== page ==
Last year, I started looking into the African luxury market, something I touched on in this post, especially with the launch of Alara by Reni Folawiyo in Lagos to bring foreign brands closer to Nigerians and also showcase beautiful African luxury products in their store.
Since then, I’ve seen a lot of excitement and entry by all sorts into the African luxury space, but none of them have excited me as the recently launched e-commerce company and website, ONYCHEK.COM. While they’re very very new, and will definitely be growing into their true potential, anyone who knows anything about the explosion of African luxury will immediately appreciate what they’re doing here: aggregating the best luxury products made in Africa, by Africans and making them available for purchase online to anyone, anywhere in the world. I was instantly sold on the idea, because I believe in the future of African brands making an entry onto the global retail scene and ONYCHEK.COM seems ready to become a leading portal for that. I caught up with the founder Chekwas Okafor to shed more light on it, below.
Chekwas, can you tell us more about yourself and your company?
I’m Chekwas Okafor, I’m Nigerian but currently living in Albany, New York which is also where our company is based. Our company is simple-we’re an online store for African luxury fashion.
Good deal. But I’m curious as to the why of it? Why is ‘African luxury’ something the world needs, as it’s own category?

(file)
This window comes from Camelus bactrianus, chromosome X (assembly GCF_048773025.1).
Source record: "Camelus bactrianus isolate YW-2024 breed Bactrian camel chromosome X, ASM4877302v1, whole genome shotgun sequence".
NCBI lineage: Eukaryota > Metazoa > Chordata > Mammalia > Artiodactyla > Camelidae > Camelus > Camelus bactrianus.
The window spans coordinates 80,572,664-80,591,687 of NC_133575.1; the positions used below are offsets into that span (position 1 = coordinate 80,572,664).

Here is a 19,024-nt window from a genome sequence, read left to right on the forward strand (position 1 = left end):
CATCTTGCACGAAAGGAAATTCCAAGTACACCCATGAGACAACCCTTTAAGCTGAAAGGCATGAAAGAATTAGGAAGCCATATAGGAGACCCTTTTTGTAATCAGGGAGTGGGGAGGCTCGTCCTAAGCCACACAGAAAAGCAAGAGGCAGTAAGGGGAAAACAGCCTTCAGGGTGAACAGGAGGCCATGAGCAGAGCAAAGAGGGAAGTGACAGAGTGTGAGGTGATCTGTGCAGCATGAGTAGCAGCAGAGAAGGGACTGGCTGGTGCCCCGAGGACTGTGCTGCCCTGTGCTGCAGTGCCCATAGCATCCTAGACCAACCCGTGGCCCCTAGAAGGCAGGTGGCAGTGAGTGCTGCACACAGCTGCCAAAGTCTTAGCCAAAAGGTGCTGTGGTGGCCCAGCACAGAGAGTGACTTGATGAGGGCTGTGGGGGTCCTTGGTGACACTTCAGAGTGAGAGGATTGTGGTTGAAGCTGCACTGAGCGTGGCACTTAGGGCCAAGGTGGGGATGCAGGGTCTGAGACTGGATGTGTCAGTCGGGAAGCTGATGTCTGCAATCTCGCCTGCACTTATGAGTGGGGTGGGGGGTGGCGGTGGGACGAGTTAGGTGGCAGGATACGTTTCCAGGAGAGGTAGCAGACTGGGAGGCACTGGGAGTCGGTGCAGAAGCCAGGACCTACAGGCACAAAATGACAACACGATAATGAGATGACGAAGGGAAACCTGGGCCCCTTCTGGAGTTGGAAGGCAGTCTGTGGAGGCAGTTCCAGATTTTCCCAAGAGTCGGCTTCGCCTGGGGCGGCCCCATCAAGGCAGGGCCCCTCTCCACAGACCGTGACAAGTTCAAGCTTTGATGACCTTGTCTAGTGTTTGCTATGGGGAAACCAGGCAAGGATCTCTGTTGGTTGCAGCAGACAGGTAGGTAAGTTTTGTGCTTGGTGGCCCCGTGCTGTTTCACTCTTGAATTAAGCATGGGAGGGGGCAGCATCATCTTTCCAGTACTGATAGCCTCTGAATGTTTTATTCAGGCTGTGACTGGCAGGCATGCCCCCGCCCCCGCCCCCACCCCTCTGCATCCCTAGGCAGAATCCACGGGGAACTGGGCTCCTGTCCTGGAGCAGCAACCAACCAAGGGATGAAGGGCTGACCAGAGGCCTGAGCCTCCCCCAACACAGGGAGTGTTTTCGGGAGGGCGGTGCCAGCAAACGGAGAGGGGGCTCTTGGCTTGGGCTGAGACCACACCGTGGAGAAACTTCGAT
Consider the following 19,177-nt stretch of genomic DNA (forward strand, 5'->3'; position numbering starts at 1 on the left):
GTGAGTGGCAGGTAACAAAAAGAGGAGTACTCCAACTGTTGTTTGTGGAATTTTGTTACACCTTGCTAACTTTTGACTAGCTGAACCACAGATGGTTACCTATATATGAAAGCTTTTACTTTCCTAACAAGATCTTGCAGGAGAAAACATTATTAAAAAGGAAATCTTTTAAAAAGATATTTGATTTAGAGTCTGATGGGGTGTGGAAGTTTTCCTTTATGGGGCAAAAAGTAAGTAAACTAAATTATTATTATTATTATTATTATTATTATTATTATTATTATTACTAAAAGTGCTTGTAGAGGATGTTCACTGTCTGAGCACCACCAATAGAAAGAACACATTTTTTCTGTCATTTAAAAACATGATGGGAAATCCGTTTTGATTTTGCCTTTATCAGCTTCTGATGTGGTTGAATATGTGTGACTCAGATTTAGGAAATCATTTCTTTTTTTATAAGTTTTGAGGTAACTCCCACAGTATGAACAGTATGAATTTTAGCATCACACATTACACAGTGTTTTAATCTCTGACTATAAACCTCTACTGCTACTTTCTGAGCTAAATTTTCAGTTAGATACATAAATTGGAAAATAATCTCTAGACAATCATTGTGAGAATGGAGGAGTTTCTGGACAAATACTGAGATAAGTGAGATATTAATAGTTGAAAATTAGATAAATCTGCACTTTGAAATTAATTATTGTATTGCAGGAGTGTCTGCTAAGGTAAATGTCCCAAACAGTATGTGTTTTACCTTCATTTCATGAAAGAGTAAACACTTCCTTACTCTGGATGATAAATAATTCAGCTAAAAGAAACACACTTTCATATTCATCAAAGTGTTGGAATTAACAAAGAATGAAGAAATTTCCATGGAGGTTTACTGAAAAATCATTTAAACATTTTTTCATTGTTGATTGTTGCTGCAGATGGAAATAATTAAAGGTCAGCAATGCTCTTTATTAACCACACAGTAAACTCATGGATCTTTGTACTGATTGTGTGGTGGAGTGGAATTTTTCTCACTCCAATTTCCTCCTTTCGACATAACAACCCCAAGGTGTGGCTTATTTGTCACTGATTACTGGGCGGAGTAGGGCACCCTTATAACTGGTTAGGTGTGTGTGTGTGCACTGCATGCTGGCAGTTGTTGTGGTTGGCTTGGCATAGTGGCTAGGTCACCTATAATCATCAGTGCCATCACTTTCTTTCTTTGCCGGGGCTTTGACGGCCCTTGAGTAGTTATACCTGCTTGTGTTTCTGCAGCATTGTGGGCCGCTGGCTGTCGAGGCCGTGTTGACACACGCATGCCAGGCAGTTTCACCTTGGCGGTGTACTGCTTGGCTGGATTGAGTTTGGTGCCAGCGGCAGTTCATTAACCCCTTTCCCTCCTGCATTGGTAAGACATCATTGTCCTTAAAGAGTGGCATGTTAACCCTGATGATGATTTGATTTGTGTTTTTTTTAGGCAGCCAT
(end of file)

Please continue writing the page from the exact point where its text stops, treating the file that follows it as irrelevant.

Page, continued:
Well, why not? On the global scene, there is this gap that exists when it comes to retail circles and African names, African brands. It’s almost like we don’t exist. It used to be like that with film, today Nollywood and several African film makers are on the scene. Back in the day, our music wasn’t fully a part of the global scene, except the Felas, KSAs and Miriam Makebas of the time. Today, we’re emerging strongly, Wizkid, Davido, a bunch of others are becoming global names in their own right. We feel like the same process has to happen for African products and brands. It’s all part of stamping our culture and presence on that global stage.
Sounds wonderful. So what is the unique thing that defines African luxury? What is captured in that category that a customer is purchasing, beyond just ‘here’s a beautiful item that is made in Africa’?
It’s the craftsmanship, the values that go into making the products. In the past, luxury might have been a matter of ostentation and attention grabbing flash, but in this era, people want to buy products that mean something. For instance, we carry products by Charmaine Taylor (of Legacy Collection), who uses pieces of fencing from Robben Island Prison where Nelson Mandela was held to make jewelry. That means something. Laduma Ngxokolo (of Maxhosa x Laduma) infuses Xhosa rites of passage into his knitwear. That’s something. And even where there is no direct cultural or historic connection, our brands source their materials locally, employ craftsmen and workers and invest in the communities that often don’t have a lot of opportunities. And since large scale manufacturing hasn’t become the norm in Africa, our products are reminiscent of the early days of luxury craftsmanship, most of the products are hand made, carefully constructed and unique. There’s a different level of authenticity and meaning that we bring to the table.